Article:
[KS] Varieties and taxonomy of evolving Korean (post-)nationalisms
Afostercarter at aol.com
Afostercarter at aol.com
Tue Sep 4 04:14:58 EDT 2007
Dear friends and colleagues,
I append a recent article from the Chosun Ilbo,
at once fascinating and frustrating.
The themes are of great interest and importance;
yet the treatment is so cursory as to be all but useless.
(What, substantively, is a 'post-nationalist'?)
Could anyone kindly point me to sources where these
matters are discussed at greater length and in more depth?
Autumn greetings to one and all,
Honorary Senior Research Fellow in Sociology & Modern Korea, Leeds
Home address: 17 Birklands Road, Shipley, West Yorkshire, BD18 3BY, UK
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Email: _afostercarter at aol.com_ (mailto:afostercarter at aol.com) (alt)
_afostercarter at yahoo.com_ (mailto:afostercarter at yahoo.com) website:
[Please use @aol; but if any problems, please try @yahoo too – and let me
know, so I can chide AOL]
New Trends in Korean Nationalism
Updated Sep.3,2007 11:06 KST
South Koreans' attitude toward the U.S., as seen in the latest hostage crisis
in Afghanistan, was markedly different from the anti-American sentiment
vented during the kidnapping and beheading of Kim Sun-il in Iraq in June 2004.
Despite some minor protests, the ratification of the Korea-U.S. free trade
agreement is proceeding apace, with anti-American, pro-North Korean voices much
quieter than they have been.
Several academics say the 20-year-long marriage between the Left and
nationalists born in the democratic struggle against authoritarian governments in
the 1970s and 1980s is coming to an end. That means farewell to the defensive,
registance nationalism produced by Korea’s history in the 20th century.
Foreign experts, by contrast, worry that Korean nationalism is becoming more
Prof. Kang Won-taek of Soongsil University defines this trend as a
transition from Korean nationalism to South Korean or “Republic-of-Korea”
nationalism. But Kang says it would be missing the point if we regard it only as a trend
of nationalists turning to the Right. According to Kang, this new South
Korean nationalism owes something to the advent of a “post-386” generation who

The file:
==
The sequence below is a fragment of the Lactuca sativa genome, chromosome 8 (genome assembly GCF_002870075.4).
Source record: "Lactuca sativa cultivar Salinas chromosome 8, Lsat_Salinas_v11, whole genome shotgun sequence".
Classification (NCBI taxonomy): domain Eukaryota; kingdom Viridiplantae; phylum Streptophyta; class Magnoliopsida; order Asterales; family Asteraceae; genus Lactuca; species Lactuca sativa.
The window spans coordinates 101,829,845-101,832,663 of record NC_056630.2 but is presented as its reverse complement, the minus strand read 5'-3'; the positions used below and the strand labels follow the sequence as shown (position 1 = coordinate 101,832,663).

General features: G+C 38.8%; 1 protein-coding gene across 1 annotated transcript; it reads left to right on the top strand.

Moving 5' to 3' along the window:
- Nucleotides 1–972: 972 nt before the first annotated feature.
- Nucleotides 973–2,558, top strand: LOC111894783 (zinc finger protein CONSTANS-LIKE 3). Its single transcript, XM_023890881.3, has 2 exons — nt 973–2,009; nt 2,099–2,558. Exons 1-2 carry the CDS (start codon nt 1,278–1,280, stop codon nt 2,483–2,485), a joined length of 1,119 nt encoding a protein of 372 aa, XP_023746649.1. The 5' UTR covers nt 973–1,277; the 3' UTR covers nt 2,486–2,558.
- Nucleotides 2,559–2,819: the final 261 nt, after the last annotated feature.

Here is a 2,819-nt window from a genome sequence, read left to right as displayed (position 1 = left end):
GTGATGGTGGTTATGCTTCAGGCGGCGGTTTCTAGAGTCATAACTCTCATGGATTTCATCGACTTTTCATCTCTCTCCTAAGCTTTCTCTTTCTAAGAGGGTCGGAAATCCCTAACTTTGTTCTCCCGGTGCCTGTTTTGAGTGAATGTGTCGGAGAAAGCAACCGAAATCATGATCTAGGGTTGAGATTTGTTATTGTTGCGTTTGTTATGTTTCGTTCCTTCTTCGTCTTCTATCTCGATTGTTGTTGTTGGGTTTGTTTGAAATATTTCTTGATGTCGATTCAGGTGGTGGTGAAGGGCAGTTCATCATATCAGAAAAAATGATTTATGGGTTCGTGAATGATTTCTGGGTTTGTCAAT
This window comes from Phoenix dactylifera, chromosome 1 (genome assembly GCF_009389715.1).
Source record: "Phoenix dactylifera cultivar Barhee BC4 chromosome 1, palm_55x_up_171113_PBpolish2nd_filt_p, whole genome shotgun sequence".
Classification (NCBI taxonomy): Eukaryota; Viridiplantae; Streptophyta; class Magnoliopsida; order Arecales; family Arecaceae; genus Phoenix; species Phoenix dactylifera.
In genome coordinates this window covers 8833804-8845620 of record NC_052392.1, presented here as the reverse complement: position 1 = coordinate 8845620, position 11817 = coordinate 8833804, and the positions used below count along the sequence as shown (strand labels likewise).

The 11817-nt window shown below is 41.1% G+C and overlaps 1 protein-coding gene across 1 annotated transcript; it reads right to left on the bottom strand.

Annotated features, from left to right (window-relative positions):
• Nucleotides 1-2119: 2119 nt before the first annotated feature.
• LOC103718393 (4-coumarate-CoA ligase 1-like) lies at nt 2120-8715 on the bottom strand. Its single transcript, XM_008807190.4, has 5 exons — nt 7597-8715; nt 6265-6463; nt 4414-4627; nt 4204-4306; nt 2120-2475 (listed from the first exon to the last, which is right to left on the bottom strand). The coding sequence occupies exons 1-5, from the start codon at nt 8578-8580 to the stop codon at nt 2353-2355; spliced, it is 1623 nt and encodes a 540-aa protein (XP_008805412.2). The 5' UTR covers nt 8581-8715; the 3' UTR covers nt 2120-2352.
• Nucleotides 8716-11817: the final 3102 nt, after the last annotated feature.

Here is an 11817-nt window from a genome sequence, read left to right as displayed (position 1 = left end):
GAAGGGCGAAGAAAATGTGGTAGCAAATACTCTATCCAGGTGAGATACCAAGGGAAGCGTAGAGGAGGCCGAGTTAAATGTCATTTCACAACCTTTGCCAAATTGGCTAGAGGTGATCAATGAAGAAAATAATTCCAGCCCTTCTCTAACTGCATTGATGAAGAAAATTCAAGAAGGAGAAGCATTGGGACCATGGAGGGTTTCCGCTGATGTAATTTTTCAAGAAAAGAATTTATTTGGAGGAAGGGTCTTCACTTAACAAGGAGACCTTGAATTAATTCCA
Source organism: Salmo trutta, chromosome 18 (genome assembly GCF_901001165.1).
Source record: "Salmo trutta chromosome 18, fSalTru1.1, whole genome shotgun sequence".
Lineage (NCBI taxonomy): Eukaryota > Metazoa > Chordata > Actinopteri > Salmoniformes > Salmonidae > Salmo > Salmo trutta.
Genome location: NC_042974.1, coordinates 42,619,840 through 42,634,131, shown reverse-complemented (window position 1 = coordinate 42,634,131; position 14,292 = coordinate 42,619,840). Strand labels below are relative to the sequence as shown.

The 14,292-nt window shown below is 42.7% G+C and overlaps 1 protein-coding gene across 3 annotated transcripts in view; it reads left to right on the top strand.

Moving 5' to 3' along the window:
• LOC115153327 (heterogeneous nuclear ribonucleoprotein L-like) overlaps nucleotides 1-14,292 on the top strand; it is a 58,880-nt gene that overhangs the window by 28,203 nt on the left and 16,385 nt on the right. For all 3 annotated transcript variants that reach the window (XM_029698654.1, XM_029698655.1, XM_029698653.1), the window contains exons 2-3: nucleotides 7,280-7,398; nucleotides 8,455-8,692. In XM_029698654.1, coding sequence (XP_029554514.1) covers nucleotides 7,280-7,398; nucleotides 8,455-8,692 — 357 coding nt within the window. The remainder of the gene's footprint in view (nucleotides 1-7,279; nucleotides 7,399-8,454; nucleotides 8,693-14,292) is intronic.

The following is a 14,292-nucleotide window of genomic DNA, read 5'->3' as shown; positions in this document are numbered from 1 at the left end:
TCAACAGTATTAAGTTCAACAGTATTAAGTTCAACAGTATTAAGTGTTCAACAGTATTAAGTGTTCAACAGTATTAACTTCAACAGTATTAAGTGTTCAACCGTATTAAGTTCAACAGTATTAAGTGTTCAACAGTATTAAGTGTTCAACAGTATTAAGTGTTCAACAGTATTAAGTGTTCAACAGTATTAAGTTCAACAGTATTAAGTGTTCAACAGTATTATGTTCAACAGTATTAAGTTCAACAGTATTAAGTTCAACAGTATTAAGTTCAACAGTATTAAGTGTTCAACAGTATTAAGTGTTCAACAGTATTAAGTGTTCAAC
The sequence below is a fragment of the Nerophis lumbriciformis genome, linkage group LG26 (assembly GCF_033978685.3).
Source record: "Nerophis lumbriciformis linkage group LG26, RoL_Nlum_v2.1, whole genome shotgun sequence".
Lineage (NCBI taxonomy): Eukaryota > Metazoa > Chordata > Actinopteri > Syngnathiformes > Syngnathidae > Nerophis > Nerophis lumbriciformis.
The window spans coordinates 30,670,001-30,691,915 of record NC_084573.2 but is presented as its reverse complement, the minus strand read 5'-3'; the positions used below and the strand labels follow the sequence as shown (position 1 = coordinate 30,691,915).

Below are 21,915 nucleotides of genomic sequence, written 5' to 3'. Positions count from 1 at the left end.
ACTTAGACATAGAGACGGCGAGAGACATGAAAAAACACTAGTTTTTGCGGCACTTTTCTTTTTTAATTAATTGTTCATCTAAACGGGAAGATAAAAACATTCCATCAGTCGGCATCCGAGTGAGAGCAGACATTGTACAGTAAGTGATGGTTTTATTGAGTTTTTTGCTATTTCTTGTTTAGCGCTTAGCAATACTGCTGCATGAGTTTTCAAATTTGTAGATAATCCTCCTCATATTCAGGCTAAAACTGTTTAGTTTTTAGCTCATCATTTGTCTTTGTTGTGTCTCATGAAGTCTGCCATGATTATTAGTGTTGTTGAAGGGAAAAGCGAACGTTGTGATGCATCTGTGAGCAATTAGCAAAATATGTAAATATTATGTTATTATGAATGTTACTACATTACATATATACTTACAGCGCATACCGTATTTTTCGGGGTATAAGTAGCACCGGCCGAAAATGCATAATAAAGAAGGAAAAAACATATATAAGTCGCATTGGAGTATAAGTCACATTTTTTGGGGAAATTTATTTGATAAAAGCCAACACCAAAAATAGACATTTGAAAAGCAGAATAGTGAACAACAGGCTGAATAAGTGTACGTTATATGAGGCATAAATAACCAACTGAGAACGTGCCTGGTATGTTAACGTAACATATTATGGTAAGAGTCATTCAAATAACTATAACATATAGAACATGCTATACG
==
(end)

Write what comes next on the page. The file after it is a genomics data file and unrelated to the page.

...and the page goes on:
are IT- savvy and aware of globalization, and to a change in South Koreans'
perception of North Korea and a more realistic understanding of the situation
the Korean Peninsula finds itself in.
Prof. Kim Ho-ki, a center-left academic at Yonsei University, says the
spectrum is more complex. The Right, he says, is divided into nationalists and
post-nationalist or pro-market forces, and so is the Left, while in between there
are centrist nationalists and post-nationalists.
The conventional nationalists on the Right stress a patriotic view of
history. Rightwing post-nationalists, led by the novelist Bok Geo-il, are backed by
businesses that emphasize globalization. The conventional nationalists of the
Left are pro-North Korea; leading figures are Baek Nak-cheong, a professor
emeritus of Seoul National University, and Kang Man-gil, a former Korea
University professor. Over the past 20-odd years, this group has exercised the most
powerful influence on intellectuals, their ideology a major influence on the
Kim Dae-jung administration.
Leftwing post-nationalists include Prof. Jin Jung-kwon of Chung-Ang
University, Prof. Sohn Ho-chul of Sogang University, and Russian-born scholar Park
"As far as large social currents are concerned, it's clear that both
intellectuals and the general public are now moving from leftwing nationalism to
rightwing post-nationalism,” Kim Ho-ki said. “But we’ll need more observation
and research to see what the new nationalism will look like."
Prof. Jun Sang-In of Seoul National University’s Graduate School of Public
Administration says leftwing nationalism is conspicuously losing its influence
among the populace, “decisively because people are disappointed by the
leftwing governments of the past decade." Shin Ji-ho, the president of the “new
Right” organization Liberty Union, said, "In my view, the Chun Doo-hwan regime
played a role in integrating the Left and nationalists into a formidable
force. And the Kim Dae-jung and Roh Moo-hyun governments have played the central
role in producing a new force based on a combination of post-nationalism and
So what will it mean if the leading ideology is moving from leftwing
nationalism to rightwing post-nationalism? Where will the 386 generation of former
student democracy activists, who became the main proponents of leftwing
nationalism in politics, turn now? And will the new South Korean nationalism -- the
product of a combination of the Right and post-nationalists -- be a sort of
patriotic globalism, or will it remain mired in ultra-nationalism and a
chauvinism based on the ideas of “pure blood” the UN has recently criticized? The
struggle for the intellectual soul of South Korea is on.
(englishnews at chosun.com )
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